> UAs implementing this feature, as well as complexity that I'm not sure I
> really want to have to test.
How exactly were you envisioning that people do fallback to legacy UAs?
The solution that I can think of is to either set location = ... causing
a reload on legacy UAs. Or you could set the hash which seems to work
sufficiently well today.
In both cases the Location changes.
>>>> I would like to store the session states created using pushState on
>>>> disk so that the state can be restored in the event of a crash or a
>>>> restart. The only thing that would be needed to support this is that
>>>> the 'data' object is a string rather than a generic object. This is
>>>> because a generic object can't be serialized and saved to disk.
>>>> Actually, what would be even better is if the API accepted a string
>>>> or a JSON-ifyable object.
>>> That's what the URL is for.
>> Then what is the point of the data object? It seems very bug prone that
>> the data object is just dropped on the floor if the browser is
>> restarted. I.e. we should recommend everyone not to use the data object
>> (except for some sort of cache?) since it will always fail to work if
>> the user restarts the browser.
> The data object is for when the page still exists, so that the state can
> be updated on the fly, e.g. bringing back the exact same <video> element
> to the front, or whatever.
You can still do this, it's just that we won't encourage it using an API.
You can just store your <video> or whatnot in some cache in some global
object. You could even store it in an array and store the index of that
array in the stored data object.
Storing objects in the history state isn't going to extend the lifetime
past that of the Document anyway. The UA is going to want to tear down
all stored objects when tearing down the Document since otherwise its
very likely that those objects would keep the Document alive, if nothing
else through the JS __parent__.
This actually means that even when not talking about a restart, in order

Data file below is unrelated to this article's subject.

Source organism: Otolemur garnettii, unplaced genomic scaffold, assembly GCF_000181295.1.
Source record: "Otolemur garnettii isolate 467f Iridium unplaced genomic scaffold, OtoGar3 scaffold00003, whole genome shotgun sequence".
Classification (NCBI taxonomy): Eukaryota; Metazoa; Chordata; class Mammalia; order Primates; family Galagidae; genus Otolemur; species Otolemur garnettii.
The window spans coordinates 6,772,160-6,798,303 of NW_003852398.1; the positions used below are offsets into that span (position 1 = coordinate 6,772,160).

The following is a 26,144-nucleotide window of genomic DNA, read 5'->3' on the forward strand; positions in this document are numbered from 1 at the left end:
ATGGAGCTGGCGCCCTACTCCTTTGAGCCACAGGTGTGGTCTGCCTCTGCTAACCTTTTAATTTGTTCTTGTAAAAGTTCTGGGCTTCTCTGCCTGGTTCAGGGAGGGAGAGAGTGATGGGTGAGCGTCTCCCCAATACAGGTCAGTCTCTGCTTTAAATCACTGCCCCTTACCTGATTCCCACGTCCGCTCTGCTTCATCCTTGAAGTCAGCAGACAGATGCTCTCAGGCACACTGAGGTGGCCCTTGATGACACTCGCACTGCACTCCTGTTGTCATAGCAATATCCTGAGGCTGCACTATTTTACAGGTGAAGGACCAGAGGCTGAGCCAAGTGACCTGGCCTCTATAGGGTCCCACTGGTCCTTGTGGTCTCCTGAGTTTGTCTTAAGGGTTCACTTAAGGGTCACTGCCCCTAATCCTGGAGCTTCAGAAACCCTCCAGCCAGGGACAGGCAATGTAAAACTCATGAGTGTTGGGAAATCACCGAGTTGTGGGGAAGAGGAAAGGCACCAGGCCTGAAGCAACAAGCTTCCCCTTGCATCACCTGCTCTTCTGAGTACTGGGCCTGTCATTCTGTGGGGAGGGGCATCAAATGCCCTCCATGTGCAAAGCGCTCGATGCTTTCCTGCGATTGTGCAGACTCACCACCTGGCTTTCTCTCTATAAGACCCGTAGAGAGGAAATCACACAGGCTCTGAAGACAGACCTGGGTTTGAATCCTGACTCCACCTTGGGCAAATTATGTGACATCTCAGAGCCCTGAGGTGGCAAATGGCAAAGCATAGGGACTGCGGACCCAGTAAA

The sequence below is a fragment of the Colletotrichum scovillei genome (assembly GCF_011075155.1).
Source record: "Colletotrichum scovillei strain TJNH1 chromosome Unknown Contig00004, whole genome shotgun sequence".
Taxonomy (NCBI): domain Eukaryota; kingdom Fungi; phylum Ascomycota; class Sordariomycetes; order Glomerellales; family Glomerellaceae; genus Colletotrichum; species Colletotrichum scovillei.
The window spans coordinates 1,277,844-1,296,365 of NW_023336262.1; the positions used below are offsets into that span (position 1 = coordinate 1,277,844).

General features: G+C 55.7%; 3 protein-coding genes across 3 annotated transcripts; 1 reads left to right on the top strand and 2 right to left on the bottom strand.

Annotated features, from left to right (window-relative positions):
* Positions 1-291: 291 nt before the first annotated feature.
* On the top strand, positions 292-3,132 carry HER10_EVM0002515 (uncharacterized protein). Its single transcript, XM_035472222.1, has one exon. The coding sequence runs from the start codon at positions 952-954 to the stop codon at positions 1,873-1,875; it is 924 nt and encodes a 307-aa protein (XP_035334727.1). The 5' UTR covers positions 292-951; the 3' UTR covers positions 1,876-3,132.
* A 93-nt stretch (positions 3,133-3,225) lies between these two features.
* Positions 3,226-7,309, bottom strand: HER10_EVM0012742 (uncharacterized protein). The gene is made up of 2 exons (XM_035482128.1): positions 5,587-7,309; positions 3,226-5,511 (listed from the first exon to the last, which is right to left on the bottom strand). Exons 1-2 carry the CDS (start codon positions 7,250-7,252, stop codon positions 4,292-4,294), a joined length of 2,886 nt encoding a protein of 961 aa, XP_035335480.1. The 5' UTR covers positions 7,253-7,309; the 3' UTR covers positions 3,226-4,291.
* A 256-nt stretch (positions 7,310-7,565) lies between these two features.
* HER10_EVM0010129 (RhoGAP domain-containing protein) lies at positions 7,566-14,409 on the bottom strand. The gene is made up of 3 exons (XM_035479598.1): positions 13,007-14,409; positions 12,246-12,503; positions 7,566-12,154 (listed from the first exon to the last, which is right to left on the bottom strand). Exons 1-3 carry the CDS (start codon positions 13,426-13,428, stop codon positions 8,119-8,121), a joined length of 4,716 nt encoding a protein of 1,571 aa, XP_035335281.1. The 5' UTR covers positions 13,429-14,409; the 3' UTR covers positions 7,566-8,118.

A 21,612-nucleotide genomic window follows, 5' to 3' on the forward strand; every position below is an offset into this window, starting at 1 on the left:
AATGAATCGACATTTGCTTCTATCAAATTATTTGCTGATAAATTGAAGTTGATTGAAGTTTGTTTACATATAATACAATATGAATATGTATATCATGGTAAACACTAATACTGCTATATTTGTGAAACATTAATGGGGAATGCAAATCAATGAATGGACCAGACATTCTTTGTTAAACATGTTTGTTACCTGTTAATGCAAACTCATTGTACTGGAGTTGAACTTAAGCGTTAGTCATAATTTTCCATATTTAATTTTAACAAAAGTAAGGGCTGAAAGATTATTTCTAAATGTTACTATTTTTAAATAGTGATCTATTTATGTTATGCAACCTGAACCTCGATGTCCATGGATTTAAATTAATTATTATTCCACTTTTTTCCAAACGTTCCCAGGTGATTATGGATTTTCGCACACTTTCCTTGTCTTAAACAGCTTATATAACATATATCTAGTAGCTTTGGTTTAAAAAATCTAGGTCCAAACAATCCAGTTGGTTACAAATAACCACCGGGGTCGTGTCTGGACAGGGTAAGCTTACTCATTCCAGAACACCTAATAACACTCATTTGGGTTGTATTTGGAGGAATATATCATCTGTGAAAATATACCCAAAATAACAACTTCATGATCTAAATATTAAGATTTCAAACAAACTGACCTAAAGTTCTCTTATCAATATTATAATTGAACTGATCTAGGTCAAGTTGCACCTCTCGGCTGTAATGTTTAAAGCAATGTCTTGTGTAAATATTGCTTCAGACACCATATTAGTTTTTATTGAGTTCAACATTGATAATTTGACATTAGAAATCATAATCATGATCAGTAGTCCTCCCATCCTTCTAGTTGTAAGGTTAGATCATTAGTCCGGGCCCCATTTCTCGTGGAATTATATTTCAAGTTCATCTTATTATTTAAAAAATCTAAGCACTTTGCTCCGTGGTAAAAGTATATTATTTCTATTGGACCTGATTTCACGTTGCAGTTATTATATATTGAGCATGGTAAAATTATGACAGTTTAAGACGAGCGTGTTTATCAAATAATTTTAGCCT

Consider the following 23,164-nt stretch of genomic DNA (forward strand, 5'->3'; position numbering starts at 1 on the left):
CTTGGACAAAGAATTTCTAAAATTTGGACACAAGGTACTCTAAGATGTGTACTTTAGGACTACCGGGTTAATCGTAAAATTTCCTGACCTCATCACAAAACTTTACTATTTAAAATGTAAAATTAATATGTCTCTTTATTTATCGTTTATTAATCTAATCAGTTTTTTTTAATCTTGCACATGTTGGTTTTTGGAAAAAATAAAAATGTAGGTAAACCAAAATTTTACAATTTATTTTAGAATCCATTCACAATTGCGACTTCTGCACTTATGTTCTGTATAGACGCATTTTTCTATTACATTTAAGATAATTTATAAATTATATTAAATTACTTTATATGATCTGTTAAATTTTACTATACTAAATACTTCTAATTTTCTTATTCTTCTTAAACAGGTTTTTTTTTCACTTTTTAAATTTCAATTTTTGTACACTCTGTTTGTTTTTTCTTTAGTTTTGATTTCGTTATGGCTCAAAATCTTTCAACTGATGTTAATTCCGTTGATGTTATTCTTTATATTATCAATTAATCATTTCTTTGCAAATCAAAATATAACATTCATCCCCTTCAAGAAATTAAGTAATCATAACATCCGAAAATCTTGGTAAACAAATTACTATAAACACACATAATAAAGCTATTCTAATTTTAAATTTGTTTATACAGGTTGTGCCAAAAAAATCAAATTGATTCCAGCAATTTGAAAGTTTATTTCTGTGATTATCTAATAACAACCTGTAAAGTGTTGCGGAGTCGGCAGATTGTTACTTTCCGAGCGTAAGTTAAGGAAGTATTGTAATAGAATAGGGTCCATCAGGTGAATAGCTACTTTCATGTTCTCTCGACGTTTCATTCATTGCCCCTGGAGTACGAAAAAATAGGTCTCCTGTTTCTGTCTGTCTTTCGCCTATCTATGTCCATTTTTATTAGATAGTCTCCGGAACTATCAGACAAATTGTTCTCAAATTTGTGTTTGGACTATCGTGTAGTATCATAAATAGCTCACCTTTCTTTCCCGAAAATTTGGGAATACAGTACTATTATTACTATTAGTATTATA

to better support long history chains where the Document is likely to be
evicted from the fastback cache, we should enforce that the data objects
be serializable (JSON-able).
>>> The data will, in many non-trivial cases, be some very complex object
>>> with actual Object references and pointers to DOM nodes and so forth.
>>> Imagine, for instance, a text editor using this. I don't think we want
>>> to require that the data be "plain structured data" (is there a term
>>> for this better than "JSON-ifiable"?), as that would preclude a number
>>> of complex cases.
>> But all those complex cases will fail on a browser restart. It is much
>> better if we encourage people to write stable code.
> The original feature wasn't expected to work at all across a browser
Well, consider it requested ;)
This is a very important aspect of this for us in order to reduce data
loss at crashes, and to encourage that people restart for security
upgrades as soon as possible.
> The URL is optional. When it is omitted, the session history entry is just
> discarded when the Document is lost.
> To use GMail as an example again, one might want to pushState() for every
> change of selected e-mails, but only pushState() with a URL when the
> search query changes.
Seems ok to me.
>> My goal with this was to provide a clean API to avoid having to muck
>> around with location.hash trickery (as that really should be used for
>> other things), and that would work in the event of a browser restart. It
>> doesn't seem like the current API meets that goal.
> The current API is written specificially to meet that goal for a variety
> of different applications with a broad set of requirements.
As of now I don't think it supports the browser restart requirement well
enough. Nor the case of long history chains.
More information about the whatwg